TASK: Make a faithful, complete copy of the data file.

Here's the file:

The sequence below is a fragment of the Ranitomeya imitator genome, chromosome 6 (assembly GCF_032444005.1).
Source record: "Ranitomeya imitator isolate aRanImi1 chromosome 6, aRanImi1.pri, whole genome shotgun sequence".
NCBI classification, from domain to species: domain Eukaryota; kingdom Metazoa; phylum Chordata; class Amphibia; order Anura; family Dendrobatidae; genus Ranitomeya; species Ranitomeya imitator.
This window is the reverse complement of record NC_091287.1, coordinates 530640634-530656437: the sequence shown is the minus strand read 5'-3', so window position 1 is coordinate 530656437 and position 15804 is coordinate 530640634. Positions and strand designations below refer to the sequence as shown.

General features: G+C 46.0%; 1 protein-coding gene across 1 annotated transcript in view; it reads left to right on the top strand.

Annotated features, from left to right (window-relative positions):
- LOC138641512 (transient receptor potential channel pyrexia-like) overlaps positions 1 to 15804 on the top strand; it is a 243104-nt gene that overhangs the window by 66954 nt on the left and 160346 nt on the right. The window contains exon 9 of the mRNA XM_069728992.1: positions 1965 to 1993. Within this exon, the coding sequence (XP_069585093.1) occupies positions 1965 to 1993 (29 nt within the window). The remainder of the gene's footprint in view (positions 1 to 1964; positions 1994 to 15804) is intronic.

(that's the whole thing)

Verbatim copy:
The sequence below is a fragment of the Ranitomeya imitator genome, chromosome 6 (assembly GCF_032444005.1).
Source record: "Ranitomeya imitator isolate aRanImi1 chromosome 6, aRanImi1.pri, whole genome shotgun sequence".
NCBI classification, from domain to species: domain Eukaryota; kingdom Metazoa; phylum Chordata; class Amphibia; order Anura; family Dendrobatidae; genus Ranitomeya; species Ranitomeya imitator.
This window is the reverse complement of record NC_091287.1, coordinates 530640634-530656437: the sequence shown is the minus strand read 5'-3', so window position 1 is coordinate 530656437 and position 15804 is coordinate 530640634. Positions and strand designations below refer to the sequence as shown.

General features: G+C 46.0%; 1 protein-coding gene across 1 annotated transcript in view; it reads left to right on the top strand.

Annotated features, from left to right (window-relative positions):
- LOC138641512 (transient receptor potential channel pyrexia-like) overlaps positions 1 to 15804 on the top strand; it is a 243104-nt gene that overhangs the window by 66954 nt on the left and 160346 nt on the right. The window contains exon 9 of the mRNA XM_069728992.1: positions 1965 to 1993. Within this exon, the coding sequence (XP_069585093.1) occupies positions 1965 to 1993 (29 nt within the window). The remainder of the gene's footprint in view (positions 1 to 1964; positions 1994 to 15804) is intronic.